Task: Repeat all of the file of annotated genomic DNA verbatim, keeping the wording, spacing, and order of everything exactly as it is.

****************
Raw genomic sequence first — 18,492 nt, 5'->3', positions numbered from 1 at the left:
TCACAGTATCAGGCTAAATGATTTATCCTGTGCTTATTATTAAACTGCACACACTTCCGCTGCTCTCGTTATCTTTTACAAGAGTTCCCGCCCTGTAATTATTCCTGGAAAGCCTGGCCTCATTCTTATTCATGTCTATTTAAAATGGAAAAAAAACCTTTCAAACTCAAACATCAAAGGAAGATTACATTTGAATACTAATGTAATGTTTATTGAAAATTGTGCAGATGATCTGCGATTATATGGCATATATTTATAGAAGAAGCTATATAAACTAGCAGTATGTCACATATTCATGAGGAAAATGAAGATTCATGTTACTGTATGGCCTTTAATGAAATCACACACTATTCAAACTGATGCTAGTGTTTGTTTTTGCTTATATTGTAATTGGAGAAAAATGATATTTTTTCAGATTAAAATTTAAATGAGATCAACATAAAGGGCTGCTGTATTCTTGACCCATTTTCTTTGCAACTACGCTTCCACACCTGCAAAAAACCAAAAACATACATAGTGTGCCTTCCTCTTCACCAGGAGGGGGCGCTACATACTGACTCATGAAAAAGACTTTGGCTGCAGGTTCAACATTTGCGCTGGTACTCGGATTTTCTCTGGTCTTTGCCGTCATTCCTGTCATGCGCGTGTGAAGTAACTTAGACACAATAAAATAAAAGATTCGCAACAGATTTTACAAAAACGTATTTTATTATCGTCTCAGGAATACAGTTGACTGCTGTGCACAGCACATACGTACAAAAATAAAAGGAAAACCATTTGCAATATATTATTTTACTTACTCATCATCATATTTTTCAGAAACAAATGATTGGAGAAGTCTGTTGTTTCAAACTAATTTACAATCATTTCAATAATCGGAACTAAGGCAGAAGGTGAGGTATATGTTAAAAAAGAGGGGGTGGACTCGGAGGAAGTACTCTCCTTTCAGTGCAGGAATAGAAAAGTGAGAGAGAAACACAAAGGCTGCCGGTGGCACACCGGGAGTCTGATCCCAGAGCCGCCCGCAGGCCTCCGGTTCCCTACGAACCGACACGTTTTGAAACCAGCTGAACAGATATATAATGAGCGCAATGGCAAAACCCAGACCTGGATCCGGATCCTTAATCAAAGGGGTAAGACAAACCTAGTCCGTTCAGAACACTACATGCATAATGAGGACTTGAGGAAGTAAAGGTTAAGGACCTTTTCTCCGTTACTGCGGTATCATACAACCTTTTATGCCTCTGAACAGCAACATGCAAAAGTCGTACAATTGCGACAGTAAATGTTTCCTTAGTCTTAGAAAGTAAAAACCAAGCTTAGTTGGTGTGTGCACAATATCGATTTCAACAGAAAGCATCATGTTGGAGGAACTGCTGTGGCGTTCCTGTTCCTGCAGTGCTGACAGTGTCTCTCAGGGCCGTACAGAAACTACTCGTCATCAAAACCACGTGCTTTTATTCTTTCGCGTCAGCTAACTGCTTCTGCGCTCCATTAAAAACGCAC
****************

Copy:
Raw genomic sequence first — 18,492 nt, 5'->3', positions numbered from 1 at the left:
TCACAGTATCAGGCTAAATGATTTATCCTGTGCTTATTATTAAACTGCACACACTTCCGCTGCTCTCGTTATCTTTTACAAGAGTTCCCGCCCTGTAATTATTCCTGGAAAGCCTGGCCTCATTCTTATTCATGTCTATTTAAAATGGAAAAAAAACCTTTCAAACTCAAACATCAAAGGAAGATTACATTTGAATACTAATGTAATGTTTATTGAAAATTGTGCAGATGATCTGCGATTATATGGCATATATTTATAGAAGAAGCTATATAAACTAGCAGTATGTCACATATTCATGAGGAAAATGAAGATTCATGTTACTGTATGGCCTTTAATGAAATCACACACTATTCAAACTGATGCTAGTGTTTGTTTTTGCTTATATTGTAATTGGAGAAAAATGATATTTTTTCAGATTAAAATTTAAATGAGATCAACATAAAGGGCTGCTGTATTCTTGACCCATTTTCTTTGCAACTACGCTTCCACACCTGCAAAAAACCAAAAACATACATAGTGTGCCTTCCTCTTCACCAGGAGGGGGCGCTACATACTGACTCATGAAAAAGACTTTGGCTGCAGGTTCAACATTTGCGCTGGTACTCGGATTTTCTCTGGTCTTTGCCGTCATTCCTGTCATGCGCGTGTGAAGTAACTTAGACACAATAAAATAAAAGATTCGCAACAGATTTTACAAAAACGTATTTTATTATCGTCTCAGGAATACAGTTGACTGCTGTGCACAGCACATACGTACAAAAATAAAAGGAAAACCATTTGCAATATATTATTTTACTTACTCATCATCATATTTTTCAGAAACAAATGATTGGAGAAGTCTGTTGTTTCAAACTAATTTACAATCATTTCAATAATCGGAACTAAGGCAGAAGGTGAGGTATATGTTAAAAAAGAGGGGGTGGACTCGGAGGAAGTACTCTCCTTTCAGTGCAGGAATAGAAAAGTGAGAGAGAAACACAAAGGCTGCCGGTGGCACACCGGGAGTCTGATCCCAGAGCCGCCCGCAGGCCTCCGGTTCCCTACGAACCGACACGTTTTGAAACCAGCTGAACAGATATATAATGAGCGCAATGGCAAAACCCAGACCTGGATCCGGATCCTTAATCAAAGGGGTAAGACAAACCTAGTCCGTTCAGAACACTACATGCATAATGAGGACTTGAGGAAGTAAAGGTTAAGGACCTTTTCTCCGTTACTGCGGTATCATACAACCTTTTATGCCTCTGAACAGCAACATGCAAAAGTCGTACAATTGCGACAGTAAATGTTTCCTTAGTCTTAGAAAGTAAAAACCAAGCTTAGTTGGTGTGTGCACAATATCGATTTCAACAGAAAGCATCATGTTGGAGGAACTGCTGTGGCGTTCCTGTTCCTGCAGTGCTGACAGTGTCTCTCAGGGCCGTACAGAAACTACTCGTCATCAAAACCACGTGCTTTTATTCTTTCGCGTCAGCTAACTGCTTCTGCGCTCCATTAAAAACGCAC